Making Your Internet Experience Faster, More Open

If you find your browsing a little slow or find that some sites are blocked by your ISP, then you can try using the Google Public DNS as an alternative (full set up details). Here is the how and why of setting up your Internet connection via Google DNS on Ubuntu.

Why is this a problem?

Well for every page you access on the Internet the browser has to find that page based on the name you typed in the address bar or the name of link you clicked on. The browser used a Domain Name Service (DNS), usually provided by your ISP. DNS translates the address name into a number called the IP address (eg. and once the IP address is known, the web page can be downloaded to your browser. As this lookup happens each time you visit a different page, if your Internet Service Provider (ISP) has a poor DNS then your pages will be slower to display. You can also be blocked from sites at the ISP’s discretion (usually dependant on who the ISP is being sued by).

Setting up your network to use Google DNS

Setting up Google DNS in Ubuntu is very easy. Run the Network Connections manager > System Preferences > Network Connections , edit your current connection and select the IPv4 Settings tab.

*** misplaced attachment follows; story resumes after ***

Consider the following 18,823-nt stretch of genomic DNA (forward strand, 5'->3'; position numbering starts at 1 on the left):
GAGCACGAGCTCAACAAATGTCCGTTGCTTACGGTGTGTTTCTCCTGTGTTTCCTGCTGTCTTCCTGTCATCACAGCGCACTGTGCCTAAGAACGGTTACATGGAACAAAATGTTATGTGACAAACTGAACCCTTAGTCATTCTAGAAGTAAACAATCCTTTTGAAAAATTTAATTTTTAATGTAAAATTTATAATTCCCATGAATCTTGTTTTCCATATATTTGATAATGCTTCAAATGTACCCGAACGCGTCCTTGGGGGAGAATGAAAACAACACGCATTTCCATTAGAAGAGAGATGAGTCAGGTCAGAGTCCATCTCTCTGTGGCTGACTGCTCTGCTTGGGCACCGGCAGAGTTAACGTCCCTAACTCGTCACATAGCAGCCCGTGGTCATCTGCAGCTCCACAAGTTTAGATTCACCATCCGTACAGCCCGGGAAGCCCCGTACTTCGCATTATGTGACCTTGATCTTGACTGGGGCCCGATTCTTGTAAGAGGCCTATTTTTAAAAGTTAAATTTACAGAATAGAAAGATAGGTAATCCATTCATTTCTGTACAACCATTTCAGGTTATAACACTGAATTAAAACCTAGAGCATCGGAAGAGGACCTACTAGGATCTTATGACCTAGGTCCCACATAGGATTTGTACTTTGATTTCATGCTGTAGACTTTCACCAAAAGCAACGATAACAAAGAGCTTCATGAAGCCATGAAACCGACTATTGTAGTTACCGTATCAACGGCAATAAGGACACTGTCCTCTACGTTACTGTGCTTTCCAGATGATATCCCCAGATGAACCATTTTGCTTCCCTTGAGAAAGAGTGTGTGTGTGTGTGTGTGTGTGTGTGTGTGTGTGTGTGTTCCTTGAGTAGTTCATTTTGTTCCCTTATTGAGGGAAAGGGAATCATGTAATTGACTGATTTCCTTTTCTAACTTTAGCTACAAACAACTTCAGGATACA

Set the DNS servers to use the Google DNS first and second, with your existing ISP DNS server as a fall back. Your entry should be:,, your-existing-dns-server, your-isp-dns

Note: All DNS server addresses should be separated by commas. Keep a note of your existing server address as a backup just in case.

Apply the changes and close the network connection manager. Restart your network connection using the network applet in the notification area of your panel. Select disconnect for your current network connection, then select the connection name to connect back to the network.

You can test that you are now using the Google Public DNS by using the command nslookup or look at the contents of /etc/resolv.conf

Here is an example of the Google dns working when running the command nslookup on the BBC website.

$ nslookup

Non-authoritative answer:    canonical name =

Have fun on the Internet.

Thank you.

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